I don’t remember how we got to Bara. I wake up in a bed and my head throbs. At first I don’t know who I am or where I am. The nurse tells me the ambulance brought me in yesterday, with my mother. My mother! Is she alive? The nurse helps me out of bed and takes me to see her.
I want to cry. Her eyes are swollen shut. There are bruises and cuts on her face, neck and arms. The nurse tells me her collarbone is broken. I sit next to her bed and slide my hand underneath hers. It doesn’t move. “Ma?” The nurse whispers that Mbali has not woken up since they brought her in.
I am frightened. Where will I go if she dies? Who will look after me? My mother is all I have. Her family didn’t like her German boyfriend all those years ago. They thought Mbali was trying to be too good for them. I know I have a Gogo somewhere in KZN. I’ve never met her. I’ve never met my father either. I’ve only seen him smiling down at my baby face in a photo. He used to write to me. Then one day he stopped. I don’t know where he is, or how I would find him.
I clutch my mother’s hand, tight. I watch her sleep and listen to her breathing. I haven’t ever watched her sleep before. She always wakes up before me and goes to sleep after me. If this is what being sucked into a wormhole feels like, then that’s where I am. Sucked into infinite darkness. Space trash. I lean my head against my mother’s thigh. I hear someone move behind me. I jump up.
It’s S’bu. “Get out,” I shout at him.
S’bu’s mother appears behind him with a bowl of stew. “Hello, my dear. I heard about your mother. I thought you could do with some food.”
Fury chokes in my throat. I take the bowl and mumble something. She pats me on the shoulder. She looks at my mother and then back at me. “Don’t be too long, S’bu. I have to go back to work.”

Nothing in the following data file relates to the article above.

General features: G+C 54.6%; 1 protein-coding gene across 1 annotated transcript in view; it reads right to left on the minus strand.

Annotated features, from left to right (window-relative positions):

She leaves. I turn away from him. “It was my idea, to bring the food. We went to your house first, but Mrs Malinga said you hadn’t come home. We heard about your mother …”
“Dudu, please …. I’m sorry. I should have done something, I know. It’s just … I only got the space-probe like two days ago …”
I turn on him. “Why you friends with me, S’bu? Hey, why? At least Alison’s honest when she trashes me. You pretend to be my friend. Then you protect your telescope more than a human being.”
He looks like he’s about to cry. Well, he doesn’t deserve to. So I grab his mother’s bowl of food and I throw it at him. It hits the side of a trolley and stew flies everywhere. Some falls on his cheek. It makes me happy.
S’bu is stunned.
“You’re no better than Beno, or any of them.”
“I’m not a tsotsi.”
“No, you’re a coward. That’s even worse.”
S’bu wipes the meat off his face. “My mother cooked this for you, out of kindness.”
“I don’t need a coward’s kindness.”
S’bu turns and leaves.
I want to cry.
I turn. My mother is reaching out her hand to me.
Do you think Dudu should forgive S’bu, or not?